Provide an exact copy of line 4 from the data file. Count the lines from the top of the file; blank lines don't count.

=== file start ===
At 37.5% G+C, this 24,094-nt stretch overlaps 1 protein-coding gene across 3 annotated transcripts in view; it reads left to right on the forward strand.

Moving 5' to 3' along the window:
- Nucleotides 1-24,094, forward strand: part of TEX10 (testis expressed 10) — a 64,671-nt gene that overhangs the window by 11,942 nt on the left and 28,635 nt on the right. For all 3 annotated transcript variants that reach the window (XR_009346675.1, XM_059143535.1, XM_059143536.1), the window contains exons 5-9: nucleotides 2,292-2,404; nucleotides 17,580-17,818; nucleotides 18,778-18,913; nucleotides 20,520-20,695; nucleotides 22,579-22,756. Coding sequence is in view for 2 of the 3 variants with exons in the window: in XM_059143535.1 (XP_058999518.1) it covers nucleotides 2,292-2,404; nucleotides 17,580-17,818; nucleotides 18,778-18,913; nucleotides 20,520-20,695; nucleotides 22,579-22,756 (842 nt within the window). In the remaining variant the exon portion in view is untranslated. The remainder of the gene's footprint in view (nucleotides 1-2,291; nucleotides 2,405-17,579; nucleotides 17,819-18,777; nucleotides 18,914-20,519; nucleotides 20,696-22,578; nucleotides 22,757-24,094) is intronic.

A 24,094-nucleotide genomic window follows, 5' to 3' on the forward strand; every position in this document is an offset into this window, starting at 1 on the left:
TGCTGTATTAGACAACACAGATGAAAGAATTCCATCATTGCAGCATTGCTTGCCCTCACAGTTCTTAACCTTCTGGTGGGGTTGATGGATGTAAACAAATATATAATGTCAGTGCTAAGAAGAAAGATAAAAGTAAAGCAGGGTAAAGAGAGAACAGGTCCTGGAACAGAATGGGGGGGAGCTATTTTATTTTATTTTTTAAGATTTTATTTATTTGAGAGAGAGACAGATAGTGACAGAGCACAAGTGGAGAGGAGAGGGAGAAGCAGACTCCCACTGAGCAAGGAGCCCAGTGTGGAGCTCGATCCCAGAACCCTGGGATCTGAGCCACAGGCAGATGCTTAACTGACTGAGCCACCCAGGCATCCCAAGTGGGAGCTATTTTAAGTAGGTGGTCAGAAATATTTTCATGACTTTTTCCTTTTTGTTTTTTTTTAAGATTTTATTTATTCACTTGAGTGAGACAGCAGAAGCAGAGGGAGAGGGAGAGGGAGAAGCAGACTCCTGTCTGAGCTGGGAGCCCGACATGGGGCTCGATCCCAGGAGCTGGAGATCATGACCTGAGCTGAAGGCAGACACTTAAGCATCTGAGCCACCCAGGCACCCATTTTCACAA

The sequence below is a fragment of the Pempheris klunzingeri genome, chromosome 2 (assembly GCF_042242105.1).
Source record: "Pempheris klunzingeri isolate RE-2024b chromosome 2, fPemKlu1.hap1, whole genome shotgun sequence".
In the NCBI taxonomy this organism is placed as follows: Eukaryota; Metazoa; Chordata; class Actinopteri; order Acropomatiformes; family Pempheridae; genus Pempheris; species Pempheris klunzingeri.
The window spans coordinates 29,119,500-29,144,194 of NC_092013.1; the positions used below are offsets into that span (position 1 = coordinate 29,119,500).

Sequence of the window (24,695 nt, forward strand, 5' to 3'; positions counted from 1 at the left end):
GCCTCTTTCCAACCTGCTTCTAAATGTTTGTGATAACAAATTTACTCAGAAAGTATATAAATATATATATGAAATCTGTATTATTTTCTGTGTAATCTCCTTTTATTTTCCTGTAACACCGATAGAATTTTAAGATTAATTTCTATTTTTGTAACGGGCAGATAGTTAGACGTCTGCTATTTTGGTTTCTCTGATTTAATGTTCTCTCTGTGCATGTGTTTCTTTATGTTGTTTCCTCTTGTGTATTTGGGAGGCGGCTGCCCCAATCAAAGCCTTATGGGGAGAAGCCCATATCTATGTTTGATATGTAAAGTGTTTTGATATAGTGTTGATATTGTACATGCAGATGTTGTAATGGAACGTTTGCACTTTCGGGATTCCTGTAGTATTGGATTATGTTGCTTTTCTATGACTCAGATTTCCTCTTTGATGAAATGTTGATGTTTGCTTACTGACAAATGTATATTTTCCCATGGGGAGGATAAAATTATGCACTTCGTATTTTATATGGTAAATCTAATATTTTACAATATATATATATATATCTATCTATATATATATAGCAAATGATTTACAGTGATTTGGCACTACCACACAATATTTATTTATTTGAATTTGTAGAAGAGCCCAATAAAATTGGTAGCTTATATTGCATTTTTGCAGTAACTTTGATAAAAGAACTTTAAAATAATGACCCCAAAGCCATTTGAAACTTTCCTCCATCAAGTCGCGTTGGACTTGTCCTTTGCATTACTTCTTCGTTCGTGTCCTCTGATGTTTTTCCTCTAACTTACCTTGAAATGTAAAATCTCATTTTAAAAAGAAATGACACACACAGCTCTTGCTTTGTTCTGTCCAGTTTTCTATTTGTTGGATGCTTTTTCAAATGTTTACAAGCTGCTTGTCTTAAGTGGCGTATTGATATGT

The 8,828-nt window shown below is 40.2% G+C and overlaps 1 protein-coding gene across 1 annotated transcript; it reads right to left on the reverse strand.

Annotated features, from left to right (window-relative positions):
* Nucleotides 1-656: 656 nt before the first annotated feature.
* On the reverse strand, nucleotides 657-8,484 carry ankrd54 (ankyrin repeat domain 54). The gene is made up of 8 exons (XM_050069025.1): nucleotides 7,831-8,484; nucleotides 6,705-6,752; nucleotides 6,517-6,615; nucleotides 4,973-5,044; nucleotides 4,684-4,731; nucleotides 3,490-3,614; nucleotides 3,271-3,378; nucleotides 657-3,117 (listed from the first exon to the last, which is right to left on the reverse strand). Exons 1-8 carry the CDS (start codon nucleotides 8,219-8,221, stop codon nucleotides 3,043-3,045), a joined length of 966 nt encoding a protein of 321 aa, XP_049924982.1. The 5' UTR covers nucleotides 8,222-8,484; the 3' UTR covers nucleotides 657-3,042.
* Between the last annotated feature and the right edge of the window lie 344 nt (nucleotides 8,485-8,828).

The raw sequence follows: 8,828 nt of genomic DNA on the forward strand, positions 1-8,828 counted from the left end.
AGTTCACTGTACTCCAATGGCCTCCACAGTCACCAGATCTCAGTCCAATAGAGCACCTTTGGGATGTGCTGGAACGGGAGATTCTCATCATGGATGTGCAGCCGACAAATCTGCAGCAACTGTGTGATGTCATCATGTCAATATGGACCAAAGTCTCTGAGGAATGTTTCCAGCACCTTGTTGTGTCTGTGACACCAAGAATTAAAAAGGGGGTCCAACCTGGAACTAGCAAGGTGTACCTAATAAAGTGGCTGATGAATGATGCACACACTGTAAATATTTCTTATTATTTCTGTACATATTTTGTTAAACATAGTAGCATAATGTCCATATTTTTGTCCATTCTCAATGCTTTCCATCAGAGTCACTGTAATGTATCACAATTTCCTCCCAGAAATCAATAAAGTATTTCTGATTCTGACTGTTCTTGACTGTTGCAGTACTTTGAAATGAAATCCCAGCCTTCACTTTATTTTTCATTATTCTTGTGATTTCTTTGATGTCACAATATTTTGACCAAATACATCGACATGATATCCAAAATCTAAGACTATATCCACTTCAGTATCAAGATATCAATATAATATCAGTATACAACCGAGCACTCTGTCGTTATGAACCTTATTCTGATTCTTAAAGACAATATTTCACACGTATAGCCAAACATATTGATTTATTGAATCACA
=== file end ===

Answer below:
A 24,094-nucleotide genomic window follows, 5' to 3' on the forward strand; every position in this document is an offset into this window, starting at 1 on the left: